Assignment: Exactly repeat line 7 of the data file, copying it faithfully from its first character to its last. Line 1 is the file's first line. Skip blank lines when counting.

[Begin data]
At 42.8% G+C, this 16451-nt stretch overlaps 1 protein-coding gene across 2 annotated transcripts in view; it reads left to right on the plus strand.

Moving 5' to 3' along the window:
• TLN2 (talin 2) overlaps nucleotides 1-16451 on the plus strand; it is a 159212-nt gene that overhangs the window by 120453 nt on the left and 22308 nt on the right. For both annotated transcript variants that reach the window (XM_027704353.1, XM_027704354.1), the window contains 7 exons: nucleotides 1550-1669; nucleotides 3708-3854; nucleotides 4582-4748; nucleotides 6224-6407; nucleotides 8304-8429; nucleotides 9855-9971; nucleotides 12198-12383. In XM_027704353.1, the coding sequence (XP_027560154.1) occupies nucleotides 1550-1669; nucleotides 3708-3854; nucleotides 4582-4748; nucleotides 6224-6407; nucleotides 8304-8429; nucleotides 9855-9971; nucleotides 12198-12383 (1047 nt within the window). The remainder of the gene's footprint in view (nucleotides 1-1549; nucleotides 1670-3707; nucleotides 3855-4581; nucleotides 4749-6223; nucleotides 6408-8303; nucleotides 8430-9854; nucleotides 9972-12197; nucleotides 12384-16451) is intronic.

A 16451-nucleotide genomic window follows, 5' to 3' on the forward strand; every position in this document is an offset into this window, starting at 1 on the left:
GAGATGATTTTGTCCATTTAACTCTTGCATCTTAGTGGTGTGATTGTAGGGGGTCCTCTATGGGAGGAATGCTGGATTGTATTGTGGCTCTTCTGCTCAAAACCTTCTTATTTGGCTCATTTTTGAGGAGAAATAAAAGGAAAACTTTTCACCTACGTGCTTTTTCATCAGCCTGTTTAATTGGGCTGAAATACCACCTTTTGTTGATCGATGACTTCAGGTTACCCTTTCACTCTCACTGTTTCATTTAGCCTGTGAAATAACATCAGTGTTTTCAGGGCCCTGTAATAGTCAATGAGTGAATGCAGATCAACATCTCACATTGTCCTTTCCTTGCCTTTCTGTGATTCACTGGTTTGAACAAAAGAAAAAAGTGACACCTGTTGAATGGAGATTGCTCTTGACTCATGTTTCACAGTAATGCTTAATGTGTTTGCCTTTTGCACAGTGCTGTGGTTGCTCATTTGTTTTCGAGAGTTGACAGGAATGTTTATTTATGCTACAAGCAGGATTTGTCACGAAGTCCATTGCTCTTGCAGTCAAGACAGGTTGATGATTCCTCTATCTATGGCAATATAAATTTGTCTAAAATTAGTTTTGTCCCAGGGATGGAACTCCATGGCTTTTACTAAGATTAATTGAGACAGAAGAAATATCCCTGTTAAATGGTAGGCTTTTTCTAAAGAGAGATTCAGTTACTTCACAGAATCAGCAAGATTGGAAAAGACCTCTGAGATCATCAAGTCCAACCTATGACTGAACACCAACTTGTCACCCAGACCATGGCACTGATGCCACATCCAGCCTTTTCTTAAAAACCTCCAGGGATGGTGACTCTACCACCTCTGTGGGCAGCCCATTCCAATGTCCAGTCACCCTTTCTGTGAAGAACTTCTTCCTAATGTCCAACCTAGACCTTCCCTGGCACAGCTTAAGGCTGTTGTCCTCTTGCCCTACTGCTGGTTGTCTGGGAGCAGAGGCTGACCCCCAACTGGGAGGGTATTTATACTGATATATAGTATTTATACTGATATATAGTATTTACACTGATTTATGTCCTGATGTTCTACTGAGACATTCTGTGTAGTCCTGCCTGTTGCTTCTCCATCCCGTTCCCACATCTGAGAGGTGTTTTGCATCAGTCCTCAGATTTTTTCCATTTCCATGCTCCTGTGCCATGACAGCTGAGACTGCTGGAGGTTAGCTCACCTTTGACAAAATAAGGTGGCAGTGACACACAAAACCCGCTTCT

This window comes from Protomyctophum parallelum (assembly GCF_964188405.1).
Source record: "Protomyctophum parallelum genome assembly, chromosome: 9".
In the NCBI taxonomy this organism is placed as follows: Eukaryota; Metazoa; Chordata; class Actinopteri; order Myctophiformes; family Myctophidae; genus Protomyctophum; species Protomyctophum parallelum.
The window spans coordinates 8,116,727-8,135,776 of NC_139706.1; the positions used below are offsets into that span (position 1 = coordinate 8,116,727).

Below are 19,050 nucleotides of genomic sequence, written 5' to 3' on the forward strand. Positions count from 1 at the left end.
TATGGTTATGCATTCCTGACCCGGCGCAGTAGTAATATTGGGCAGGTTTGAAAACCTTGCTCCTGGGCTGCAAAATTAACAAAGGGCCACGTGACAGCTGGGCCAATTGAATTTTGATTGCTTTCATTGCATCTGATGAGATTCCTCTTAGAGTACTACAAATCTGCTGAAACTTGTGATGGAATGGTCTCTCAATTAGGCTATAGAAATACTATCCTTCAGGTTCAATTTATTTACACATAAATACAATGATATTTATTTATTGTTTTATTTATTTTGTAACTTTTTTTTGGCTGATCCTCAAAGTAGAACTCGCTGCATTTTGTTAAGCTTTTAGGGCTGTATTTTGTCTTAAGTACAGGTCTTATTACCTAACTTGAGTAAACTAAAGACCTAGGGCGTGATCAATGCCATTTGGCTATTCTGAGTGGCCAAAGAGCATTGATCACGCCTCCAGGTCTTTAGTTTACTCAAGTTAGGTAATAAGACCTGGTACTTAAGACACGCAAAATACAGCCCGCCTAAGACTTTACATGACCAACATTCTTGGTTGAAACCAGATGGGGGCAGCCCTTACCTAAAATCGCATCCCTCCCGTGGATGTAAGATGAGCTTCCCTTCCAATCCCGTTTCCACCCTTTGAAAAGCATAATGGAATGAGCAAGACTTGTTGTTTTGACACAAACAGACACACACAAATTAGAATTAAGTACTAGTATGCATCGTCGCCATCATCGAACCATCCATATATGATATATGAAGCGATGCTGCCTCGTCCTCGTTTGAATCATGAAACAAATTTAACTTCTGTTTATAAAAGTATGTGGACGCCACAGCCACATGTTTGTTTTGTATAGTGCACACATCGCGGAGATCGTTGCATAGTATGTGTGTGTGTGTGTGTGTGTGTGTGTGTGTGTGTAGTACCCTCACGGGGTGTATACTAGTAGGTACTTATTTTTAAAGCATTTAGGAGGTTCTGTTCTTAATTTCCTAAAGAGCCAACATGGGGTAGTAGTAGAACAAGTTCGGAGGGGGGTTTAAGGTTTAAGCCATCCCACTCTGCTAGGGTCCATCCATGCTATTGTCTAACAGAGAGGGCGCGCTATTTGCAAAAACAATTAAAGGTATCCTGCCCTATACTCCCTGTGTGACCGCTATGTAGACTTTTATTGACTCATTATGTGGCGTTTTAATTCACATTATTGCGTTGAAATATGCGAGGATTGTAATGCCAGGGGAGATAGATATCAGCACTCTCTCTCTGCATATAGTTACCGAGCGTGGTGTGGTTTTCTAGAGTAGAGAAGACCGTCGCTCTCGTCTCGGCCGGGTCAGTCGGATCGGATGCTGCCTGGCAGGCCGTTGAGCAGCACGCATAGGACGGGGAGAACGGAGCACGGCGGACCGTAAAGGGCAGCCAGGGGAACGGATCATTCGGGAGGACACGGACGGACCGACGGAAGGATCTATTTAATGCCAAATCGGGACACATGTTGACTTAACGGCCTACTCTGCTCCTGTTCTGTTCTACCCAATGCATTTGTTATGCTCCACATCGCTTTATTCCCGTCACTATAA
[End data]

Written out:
Source record: "Protomyctophum parallelum genome assembly, chromosome: 9".